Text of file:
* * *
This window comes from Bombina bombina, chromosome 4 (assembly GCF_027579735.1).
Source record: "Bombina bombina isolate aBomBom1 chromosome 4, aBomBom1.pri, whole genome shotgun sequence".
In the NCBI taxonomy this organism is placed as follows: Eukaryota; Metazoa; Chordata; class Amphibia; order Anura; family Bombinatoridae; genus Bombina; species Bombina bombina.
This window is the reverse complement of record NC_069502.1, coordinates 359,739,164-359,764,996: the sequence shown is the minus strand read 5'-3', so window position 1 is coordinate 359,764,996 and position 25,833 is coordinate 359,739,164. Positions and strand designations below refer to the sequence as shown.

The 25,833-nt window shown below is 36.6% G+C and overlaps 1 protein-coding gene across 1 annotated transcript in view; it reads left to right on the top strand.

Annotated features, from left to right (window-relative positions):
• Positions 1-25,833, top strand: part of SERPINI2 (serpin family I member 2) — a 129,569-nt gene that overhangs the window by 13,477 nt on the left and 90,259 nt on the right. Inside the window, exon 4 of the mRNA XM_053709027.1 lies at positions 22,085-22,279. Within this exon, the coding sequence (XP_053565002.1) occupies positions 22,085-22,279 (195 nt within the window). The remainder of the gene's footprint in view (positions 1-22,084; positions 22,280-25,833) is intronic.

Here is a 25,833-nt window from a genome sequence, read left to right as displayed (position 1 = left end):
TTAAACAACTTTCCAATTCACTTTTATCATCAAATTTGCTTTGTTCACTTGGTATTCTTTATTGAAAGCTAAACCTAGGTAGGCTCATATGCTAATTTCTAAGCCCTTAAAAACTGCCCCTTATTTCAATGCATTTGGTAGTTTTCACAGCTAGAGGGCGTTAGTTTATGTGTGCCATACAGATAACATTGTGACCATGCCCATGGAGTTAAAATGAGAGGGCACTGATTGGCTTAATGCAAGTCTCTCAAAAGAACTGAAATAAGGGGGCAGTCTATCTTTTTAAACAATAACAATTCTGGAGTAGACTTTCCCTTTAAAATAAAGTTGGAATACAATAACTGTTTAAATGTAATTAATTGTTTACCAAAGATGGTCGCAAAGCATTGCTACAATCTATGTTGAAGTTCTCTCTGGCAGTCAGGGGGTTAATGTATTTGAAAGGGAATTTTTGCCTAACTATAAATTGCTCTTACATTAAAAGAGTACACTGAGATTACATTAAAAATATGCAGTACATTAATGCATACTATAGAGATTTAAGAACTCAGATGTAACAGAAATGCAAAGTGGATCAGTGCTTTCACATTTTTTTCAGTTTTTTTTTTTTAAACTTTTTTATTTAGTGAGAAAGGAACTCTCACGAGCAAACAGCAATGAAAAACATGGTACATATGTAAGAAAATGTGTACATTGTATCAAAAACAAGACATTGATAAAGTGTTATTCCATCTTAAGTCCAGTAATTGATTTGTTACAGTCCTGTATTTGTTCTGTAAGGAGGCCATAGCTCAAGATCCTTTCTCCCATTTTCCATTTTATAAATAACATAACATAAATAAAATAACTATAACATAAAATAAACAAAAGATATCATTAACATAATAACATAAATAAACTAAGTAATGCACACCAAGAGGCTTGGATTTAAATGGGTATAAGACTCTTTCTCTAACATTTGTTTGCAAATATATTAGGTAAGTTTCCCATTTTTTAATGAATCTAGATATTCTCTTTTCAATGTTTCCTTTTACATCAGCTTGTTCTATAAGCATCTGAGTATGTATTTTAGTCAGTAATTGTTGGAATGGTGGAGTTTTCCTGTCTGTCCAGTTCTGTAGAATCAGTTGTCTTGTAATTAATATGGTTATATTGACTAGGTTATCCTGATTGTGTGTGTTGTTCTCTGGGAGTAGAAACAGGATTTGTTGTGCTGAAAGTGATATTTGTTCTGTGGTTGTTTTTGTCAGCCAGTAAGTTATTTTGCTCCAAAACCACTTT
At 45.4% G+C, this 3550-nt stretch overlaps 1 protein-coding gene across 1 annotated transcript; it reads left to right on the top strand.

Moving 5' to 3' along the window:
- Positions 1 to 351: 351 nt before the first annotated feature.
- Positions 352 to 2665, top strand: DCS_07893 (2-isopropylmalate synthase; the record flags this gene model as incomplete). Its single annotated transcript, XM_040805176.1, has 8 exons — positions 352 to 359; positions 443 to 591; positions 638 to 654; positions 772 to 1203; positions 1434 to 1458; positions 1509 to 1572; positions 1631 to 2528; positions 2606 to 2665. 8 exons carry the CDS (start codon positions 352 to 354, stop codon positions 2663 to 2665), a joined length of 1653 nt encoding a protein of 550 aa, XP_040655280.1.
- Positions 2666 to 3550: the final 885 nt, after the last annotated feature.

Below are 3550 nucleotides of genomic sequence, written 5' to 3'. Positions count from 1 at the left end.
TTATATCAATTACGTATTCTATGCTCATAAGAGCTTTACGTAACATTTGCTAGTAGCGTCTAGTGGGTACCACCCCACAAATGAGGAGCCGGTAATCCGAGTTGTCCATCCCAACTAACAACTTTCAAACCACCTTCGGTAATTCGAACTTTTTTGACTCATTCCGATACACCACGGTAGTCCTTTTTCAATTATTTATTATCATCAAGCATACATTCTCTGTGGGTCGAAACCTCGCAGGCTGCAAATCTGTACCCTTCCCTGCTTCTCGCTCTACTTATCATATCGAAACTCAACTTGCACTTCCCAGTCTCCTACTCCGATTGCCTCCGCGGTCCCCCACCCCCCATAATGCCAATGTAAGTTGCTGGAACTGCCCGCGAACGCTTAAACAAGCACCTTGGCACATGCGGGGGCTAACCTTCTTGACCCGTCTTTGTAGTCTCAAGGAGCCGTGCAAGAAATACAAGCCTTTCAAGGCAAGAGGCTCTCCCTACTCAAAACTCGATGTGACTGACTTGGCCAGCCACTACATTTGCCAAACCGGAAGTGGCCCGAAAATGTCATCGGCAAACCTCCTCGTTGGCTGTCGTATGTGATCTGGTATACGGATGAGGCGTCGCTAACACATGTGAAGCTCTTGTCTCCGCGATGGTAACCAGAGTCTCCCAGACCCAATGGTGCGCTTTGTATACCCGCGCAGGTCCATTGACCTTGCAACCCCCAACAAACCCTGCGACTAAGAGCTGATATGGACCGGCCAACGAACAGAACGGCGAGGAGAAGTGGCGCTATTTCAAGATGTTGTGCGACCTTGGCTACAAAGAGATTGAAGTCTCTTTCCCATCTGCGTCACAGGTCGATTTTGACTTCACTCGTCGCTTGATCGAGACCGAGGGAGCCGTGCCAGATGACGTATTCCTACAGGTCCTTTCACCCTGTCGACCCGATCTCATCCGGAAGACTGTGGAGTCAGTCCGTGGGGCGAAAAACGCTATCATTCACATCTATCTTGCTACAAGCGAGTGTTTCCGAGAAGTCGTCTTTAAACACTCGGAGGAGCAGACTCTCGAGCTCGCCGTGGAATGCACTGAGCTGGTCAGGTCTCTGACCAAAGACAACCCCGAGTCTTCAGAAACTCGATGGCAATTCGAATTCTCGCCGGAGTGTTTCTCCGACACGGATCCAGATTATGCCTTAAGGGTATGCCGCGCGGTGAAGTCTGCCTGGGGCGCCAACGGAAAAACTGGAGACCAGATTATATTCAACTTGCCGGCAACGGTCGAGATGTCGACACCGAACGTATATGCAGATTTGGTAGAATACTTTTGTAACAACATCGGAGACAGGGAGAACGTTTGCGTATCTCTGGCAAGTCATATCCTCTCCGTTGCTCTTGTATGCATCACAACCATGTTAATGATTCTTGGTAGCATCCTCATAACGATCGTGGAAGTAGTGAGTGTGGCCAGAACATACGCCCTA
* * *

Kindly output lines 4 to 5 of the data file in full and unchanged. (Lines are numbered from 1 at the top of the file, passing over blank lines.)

This window is the reverse complement of record NC_069502.1, coordinates 359,739,164-359,764,996: the sequence shown is the minus strand read 5'-3', so window position 1 is coordinate 359,764,996 and position 25,833 is coordinate 359,739,164. Positions and strand designations below refer to the sequence as shown.

The 25,833-nt window shown below is 36.6% G+C and overlaps 1 protein-coding gene across 1 annotated transcript in view; it reads left to right on the top strand.